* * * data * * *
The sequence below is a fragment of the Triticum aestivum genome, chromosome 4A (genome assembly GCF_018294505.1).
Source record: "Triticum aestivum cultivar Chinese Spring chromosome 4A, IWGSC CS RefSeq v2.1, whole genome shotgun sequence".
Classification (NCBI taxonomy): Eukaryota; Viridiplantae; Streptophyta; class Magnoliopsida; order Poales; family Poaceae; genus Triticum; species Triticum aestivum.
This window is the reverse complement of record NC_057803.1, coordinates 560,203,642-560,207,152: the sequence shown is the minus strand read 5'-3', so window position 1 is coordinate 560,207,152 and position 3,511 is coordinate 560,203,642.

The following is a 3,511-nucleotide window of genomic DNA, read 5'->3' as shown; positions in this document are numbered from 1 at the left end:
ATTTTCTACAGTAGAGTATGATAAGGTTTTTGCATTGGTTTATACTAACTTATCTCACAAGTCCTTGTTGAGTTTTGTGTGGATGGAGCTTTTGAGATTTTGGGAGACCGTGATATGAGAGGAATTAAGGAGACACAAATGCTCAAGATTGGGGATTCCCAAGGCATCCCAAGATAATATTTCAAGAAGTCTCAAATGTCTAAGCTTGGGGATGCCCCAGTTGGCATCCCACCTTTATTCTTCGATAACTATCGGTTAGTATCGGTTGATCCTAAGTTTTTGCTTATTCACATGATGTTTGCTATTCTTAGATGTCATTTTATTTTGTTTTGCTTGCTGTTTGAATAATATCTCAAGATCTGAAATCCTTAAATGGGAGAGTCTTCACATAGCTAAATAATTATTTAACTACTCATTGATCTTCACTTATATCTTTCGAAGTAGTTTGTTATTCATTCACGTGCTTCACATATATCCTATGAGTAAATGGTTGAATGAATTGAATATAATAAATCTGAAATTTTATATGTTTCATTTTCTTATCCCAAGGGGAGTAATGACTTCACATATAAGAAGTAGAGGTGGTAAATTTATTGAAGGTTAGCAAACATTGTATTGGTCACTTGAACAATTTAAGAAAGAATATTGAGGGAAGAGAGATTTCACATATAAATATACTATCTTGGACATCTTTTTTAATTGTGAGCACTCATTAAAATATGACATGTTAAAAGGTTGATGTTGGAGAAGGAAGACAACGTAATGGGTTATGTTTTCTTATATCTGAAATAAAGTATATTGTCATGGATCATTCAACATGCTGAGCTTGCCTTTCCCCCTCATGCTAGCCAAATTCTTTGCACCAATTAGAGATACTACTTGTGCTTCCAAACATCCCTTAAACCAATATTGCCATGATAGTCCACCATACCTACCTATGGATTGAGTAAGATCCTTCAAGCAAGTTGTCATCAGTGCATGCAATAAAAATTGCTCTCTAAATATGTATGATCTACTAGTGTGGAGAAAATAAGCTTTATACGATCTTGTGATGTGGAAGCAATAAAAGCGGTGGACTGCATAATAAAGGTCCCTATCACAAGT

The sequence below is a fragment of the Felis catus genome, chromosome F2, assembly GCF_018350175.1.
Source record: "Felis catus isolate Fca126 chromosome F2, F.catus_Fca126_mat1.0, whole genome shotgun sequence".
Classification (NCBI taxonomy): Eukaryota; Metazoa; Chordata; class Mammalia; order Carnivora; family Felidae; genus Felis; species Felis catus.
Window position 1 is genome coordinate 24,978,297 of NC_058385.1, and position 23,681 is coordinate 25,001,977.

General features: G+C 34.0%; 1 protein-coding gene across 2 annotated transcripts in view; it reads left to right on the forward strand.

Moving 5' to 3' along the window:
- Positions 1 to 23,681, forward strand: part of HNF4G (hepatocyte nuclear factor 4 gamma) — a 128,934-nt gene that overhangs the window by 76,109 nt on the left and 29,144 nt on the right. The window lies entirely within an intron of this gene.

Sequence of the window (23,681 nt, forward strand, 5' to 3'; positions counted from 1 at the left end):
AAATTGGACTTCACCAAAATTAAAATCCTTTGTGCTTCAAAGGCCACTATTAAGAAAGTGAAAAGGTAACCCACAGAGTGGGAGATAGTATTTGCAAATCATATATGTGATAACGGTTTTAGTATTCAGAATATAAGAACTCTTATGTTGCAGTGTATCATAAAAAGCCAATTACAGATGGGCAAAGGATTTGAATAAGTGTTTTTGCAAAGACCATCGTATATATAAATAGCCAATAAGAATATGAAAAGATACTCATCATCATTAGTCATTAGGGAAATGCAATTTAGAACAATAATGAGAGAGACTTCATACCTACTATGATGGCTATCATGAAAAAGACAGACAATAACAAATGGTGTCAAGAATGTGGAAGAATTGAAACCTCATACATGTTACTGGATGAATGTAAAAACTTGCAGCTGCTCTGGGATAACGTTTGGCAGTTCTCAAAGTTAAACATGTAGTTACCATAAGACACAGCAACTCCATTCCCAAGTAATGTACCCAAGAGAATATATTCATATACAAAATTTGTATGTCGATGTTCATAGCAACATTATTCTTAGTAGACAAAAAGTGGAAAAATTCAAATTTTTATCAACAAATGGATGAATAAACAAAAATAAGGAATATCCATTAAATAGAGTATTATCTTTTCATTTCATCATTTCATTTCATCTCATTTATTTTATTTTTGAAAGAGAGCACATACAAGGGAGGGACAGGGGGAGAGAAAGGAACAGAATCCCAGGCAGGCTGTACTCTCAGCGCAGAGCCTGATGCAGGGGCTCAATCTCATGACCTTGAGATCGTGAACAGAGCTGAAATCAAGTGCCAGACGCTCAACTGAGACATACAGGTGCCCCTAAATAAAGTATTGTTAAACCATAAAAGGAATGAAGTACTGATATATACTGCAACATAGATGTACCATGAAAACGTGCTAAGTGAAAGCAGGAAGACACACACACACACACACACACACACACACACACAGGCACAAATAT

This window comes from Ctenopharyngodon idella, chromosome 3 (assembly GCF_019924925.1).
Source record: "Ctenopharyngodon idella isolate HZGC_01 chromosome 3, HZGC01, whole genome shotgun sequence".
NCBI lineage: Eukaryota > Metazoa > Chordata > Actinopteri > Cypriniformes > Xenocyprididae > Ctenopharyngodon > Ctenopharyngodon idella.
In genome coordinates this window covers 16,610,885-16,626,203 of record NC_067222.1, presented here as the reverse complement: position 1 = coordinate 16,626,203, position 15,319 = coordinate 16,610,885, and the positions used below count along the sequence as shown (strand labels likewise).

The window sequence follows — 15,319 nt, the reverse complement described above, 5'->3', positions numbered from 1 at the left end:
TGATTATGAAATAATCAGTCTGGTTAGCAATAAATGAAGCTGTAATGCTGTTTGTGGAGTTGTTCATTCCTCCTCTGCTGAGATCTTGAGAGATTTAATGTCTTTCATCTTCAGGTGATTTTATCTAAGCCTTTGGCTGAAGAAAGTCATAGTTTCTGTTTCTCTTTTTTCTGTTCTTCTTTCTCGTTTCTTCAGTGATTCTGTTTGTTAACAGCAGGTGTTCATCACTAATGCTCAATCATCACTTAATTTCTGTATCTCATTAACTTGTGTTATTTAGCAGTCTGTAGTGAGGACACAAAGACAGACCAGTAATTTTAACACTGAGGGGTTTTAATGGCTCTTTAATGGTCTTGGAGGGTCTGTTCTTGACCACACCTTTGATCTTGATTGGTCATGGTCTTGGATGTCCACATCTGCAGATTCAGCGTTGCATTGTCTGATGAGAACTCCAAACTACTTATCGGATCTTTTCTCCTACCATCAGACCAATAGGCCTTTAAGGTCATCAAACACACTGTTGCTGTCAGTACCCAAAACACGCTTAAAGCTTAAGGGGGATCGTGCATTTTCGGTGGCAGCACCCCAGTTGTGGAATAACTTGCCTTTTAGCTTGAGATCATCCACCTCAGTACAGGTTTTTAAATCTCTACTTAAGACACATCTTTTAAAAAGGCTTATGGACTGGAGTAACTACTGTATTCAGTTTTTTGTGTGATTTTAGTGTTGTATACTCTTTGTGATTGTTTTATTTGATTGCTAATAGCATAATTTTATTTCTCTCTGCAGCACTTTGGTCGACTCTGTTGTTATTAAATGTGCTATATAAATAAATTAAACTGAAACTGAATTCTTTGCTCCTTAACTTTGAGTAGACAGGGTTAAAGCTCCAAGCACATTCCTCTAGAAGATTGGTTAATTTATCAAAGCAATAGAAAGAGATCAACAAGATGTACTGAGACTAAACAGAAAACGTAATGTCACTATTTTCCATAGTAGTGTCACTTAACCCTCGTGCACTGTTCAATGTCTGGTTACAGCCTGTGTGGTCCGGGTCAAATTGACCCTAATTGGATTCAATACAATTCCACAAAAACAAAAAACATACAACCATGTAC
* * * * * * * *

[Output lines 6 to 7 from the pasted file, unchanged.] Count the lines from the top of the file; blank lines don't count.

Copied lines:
ATTTTCTACAGTAGAGTATGATAAGGTTTTTGCATTGGTTTATACTAACTTATCTCACAAGTCCTTGTTGAGTTTTGTGTGGATGGAGCTTTTGAGATTTTGGGAGACCGTGATATGAGAGGAATTAAGGAGACACAAATGCTCAAGATTGGGGATTCCCAAGGCATCCCAAGATAATATTTCAAGAAGTCTCAAATGTCTAAGCTTGGGGATGCCCCAGTTGGCATCCCACCTTTATTCTTCGATAACTATCGGTTAGTATCGGTTGATCCTAAGTTTTTGCTTATTCACATGATGTTTGCTATTCTTAGATGTCATTTTATTTTGTTTTGCTTGCTGTTTGAATAATATCTCAAGATCTGAAATCCTTAAATGGGAGAGTCTTCACATAGCTAAATAATTATTTAACTACTCATTGATCTTCACTTATATCTTTCGAAGTAGTTTGTTATTCATTCACGTGCTTCACATATATCCTATGAGTAAATGGTTGAATGAATTGAATATAATAAATCTGAAATTTTATATGTTTCATTTTCTTATCCCAAGGGGAGTAATGACTTCACATATAAGAAGTAGAGGTGGTAAATTTATTGAAGGTTAGCAAACATTGTATTGGTCACTTGAACAATTTAAGAAAGAATATTGAGGGAAGAGAGATTTCACATATAAATATACTATCTTGGACATCTTTTTTAATTGTGAGCACTCATTAAAATATGACATGTTAAAAGGTTGATGTTGGAGAAGGAAGACAACGTAATGGGTTATGTTTTCTTATATCTGAAATAAAGTATATTGTCATGGATCATTCAACATGCTGAGCTTGCCTTTCCCCCTCATGCTAGCCAAATTCTTTGCACCAATTAGAGATACTACTTGTGCTTCCAAACATCCCTTAAACCAATATTGCCATGATAGTCCACCATACCTACCTATGGATTGAGTAAGATCCTTCAAGCAAGTTGTCATCAGTGCATGCAATAAAAATTGCTCTCTAAATATGTATGATCTACTAGTGTGGAGAAAATAAGCTTTATACGATCTTGTGATGTGGAAGCAATAAAAGCGGTGGACTGCATAATAAAGGTCCCTATCACAAGT

The sequence below is a fragment of the Felis catus genome, chromosome F2, assembly GCF_018350175.1.